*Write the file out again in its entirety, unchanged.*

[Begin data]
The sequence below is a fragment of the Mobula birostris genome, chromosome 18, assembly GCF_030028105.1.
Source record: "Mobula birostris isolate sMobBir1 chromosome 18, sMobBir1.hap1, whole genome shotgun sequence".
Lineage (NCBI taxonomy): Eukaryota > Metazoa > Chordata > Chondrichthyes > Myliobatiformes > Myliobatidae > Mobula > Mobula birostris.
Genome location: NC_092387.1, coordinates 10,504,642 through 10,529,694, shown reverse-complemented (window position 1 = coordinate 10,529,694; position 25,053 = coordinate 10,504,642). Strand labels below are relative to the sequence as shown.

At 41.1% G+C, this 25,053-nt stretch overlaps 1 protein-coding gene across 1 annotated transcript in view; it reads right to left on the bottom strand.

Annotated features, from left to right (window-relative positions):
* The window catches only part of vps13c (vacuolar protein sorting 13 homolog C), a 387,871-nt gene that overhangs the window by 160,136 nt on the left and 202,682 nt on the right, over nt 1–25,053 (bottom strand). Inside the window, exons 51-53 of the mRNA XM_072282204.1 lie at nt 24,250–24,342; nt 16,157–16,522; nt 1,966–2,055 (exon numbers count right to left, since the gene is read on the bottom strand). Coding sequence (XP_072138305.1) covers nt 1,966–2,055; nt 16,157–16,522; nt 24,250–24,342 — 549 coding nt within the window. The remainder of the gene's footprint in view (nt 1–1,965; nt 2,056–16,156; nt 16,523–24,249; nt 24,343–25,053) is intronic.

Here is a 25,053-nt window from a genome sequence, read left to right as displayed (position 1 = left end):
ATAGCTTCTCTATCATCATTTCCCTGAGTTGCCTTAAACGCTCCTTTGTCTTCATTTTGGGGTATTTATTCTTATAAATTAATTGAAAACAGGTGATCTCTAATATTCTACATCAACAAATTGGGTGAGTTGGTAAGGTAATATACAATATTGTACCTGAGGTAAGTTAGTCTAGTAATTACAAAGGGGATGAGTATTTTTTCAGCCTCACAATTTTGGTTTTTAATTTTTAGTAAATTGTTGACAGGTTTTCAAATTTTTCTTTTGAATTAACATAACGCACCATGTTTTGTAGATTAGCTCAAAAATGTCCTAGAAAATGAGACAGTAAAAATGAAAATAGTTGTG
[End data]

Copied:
The sequence below is a fragment of the Mobula birostris genome, chromosome 18, assembly GCF_030028105.1.
Source record: "Mobula birostris isolate sMobBir1 chromosome 18, sMobBir1.hap1, whole genome shotgun sequence".
Lineage (NCBI taxonomy): Eukaryota > Metazoa > Chordata > Chondrichthyes > Myliobatiformes > Myliobatidae > Mobula > Mobula birostris.
Genome location: NC_092387.1, coordinates 10,504,642 through 10,529,694, shown reverse-complemented (window position 1 = coordinate 10,529,694; position 25,053 = coordinate 10,504,642). Strand labels below are relative to the sequence as shown.

At 41.1% G+C, this 25,053-nt stretch overlaps 1 protein-coding gene across 1 annotated transcript in view; it reads right to left on the bottom strand.

Annotated features, from left to right (window-relative positions):
* The window catches only part of vps13c (vacuolar protein sorting 13 homolog C), a 387,871-nt gene that overhangs the window by 160,136 nt on the left and 202,682 nt on the right, over nt 1–25,053 (bottom strand). Inside the window, exons 51-53 of the mRNA XM_072282204.1 lie at nt 24,250–24,342; nt 16,157–16,522; nt 1,966–2,055 (exon numbers count right to left, since the gene is read on the bottom strand). Coding sequence (XP_072138305.1) covers nt 1,966–2,055; nt 16,157–16,522; nt 24,250–24,342 — 549 coding nt within the window. The remainder of the gene's footprint in view (nt 1–1,965; nt 2,056–16,156; nt 16,523–24,249; nt 24,343–25,053) is intronic.

Here is a 25,053-nt window from a genome sequence, read left to right as displayed (position 1 = left end):
ATAGCTTCTCTATCATCATTTCCCTGAGTTGCCTTAAACGCTCCTTTGTCTTCATTTTGGGGTATTTATTCTTATAAATTAATTGAAAACAGGTGATCTCTAATATTCTACATCAACAAATTGGGTGAGTTGGTAAGGTAATATACAATATTGTACCTGAGGTAAGTTAGTCTAGTAATTACAAAGGGGATGAGTATTTTTTCAGCCTCACAATTTTGGTTTTTAATTTTTAGTAAATTGTTGACAGGTTTTCAAATTTTTCTTTTGAATTAACATAACGCACCATGTTTTGTAGATTAGCTCAAAAATGTCCTAGAAAATGAGACAGTAAAAATGAAAATAGTTGTG